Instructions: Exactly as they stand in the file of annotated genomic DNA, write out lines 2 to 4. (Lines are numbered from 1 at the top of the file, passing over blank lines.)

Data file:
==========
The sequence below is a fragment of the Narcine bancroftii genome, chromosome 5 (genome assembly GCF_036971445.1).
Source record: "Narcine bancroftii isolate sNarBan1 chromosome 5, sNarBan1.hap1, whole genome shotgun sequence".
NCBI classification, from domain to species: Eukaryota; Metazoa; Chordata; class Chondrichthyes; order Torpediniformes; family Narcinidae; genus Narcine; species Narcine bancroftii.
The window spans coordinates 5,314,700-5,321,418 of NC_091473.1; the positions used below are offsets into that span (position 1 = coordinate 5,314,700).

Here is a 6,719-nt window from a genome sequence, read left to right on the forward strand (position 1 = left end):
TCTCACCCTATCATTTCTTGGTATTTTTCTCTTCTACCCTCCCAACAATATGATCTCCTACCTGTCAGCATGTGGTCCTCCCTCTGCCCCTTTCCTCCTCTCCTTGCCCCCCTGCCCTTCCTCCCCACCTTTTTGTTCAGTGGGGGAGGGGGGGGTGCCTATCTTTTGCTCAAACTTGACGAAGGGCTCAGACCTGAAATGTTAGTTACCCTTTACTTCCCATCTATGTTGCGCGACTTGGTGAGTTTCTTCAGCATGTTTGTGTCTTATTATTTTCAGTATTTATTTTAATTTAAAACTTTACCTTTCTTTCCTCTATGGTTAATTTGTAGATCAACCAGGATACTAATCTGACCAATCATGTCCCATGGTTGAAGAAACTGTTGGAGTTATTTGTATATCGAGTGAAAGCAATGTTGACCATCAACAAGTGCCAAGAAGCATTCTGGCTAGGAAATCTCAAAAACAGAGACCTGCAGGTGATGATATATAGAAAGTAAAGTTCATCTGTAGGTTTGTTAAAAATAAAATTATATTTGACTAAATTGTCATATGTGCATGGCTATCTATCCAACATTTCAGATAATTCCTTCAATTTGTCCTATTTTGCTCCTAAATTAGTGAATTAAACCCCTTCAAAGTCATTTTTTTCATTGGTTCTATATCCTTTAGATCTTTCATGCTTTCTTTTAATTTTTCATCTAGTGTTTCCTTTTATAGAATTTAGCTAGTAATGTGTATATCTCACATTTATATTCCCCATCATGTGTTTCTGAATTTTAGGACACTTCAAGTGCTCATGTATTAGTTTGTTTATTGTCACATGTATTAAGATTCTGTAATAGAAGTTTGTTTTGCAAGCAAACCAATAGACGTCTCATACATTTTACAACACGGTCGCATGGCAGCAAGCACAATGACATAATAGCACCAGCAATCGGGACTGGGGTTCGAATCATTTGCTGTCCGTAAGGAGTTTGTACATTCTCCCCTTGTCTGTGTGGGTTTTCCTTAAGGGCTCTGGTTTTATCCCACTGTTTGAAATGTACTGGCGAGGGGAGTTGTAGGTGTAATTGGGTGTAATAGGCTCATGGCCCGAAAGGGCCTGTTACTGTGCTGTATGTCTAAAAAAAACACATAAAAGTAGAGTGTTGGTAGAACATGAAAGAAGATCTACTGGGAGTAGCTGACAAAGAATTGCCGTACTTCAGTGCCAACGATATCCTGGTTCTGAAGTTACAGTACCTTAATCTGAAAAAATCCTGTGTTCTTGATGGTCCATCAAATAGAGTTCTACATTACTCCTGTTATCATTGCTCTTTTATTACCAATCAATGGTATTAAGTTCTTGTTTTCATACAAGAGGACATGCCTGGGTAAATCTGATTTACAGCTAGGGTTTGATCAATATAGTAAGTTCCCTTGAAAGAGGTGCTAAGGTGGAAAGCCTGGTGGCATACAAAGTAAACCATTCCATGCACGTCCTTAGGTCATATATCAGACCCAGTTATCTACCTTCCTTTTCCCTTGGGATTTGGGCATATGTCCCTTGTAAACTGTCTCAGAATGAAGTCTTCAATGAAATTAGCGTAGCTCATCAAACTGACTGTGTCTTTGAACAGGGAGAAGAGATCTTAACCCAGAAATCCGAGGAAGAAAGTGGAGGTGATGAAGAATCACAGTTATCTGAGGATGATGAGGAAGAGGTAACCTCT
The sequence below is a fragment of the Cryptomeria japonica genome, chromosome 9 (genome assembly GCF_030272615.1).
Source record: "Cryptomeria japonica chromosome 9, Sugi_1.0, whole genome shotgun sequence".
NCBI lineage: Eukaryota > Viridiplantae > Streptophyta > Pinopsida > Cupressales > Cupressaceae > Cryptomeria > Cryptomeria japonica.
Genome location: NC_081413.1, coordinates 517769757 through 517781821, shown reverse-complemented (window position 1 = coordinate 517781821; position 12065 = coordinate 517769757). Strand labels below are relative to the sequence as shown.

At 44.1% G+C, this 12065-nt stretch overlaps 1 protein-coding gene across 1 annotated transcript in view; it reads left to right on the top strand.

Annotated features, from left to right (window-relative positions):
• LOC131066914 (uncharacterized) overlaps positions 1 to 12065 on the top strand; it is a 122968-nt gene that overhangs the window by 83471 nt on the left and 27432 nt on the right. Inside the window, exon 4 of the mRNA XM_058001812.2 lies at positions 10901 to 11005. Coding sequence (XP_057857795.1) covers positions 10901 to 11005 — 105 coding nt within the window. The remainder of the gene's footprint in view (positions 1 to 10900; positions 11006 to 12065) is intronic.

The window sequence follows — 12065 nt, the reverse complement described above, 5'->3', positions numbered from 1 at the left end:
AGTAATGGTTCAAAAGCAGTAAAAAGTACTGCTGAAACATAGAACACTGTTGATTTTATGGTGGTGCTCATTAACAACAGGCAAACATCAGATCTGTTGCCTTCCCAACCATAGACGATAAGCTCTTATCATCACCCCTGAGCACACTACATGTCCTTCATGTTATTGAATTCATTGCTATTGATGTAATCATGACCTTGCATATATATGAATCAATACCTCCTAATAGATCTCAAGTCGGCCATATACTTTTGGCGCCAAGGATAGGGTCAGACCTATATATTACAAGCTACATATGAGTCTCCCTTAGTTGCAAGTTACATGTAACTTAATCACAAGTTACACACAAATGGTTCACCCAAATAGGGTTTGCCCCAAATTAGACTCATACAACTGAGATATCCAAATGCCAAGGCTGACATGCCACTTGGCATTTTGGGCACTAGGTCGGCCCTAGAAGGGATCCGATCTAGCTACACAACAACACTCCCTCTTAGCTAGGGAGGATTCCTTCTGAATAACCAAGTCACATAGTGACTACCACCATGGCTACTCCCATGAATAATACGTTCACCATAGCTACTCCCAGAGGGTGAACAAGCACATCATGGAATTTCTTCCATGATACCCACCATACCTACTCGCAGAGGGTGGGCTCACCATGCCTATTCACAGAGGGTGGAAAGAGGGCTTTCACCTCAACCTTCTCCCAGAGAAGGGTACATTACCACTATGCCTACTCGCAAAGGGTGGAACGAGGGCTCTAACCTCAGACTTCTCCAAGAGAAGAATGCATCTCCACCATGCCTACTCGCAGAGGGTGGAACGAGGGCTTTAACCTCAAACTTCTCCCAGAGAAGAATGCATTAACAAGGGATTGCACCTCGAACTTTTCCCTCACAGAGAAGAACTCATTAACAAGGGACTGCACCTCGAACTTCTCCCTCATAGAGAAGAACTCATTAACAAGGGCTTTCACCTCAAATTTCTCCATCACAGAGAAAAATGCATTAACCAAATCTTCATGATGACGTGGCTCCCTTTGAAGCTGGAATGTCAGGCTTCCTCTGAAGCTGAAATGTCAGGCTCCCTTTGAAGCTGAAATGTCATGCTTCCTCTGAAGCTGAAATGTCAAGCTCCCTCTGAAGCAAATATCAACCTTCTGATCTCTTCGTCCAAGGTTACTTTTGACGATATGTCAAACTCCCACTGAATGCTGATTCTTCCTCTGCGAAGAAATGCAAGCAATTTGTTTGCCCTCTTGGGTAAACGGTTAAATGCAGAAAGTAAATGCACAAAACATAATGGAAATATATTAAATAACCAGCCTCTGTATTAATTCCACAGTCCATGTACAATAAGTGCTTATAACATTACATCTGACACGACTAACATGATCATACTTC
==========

Source record: "Narcine bancroftii isolate sNarBan1 chromosome 5, sNarBan1.hap1, whole genome shotgun sequence".
NCBI classification, from domain to species: Eukaryota; Metazoa; Chordata; class Chondrichthyes; order Torpediniformes; family Narcinidae; genus Narcine; species Narcine bancroftii.
The window spans coordinates 5,314,700-5,321,418 of NC_091473.1; the positions used below are offsets into that span (position 1 = coordinate 5,314,700).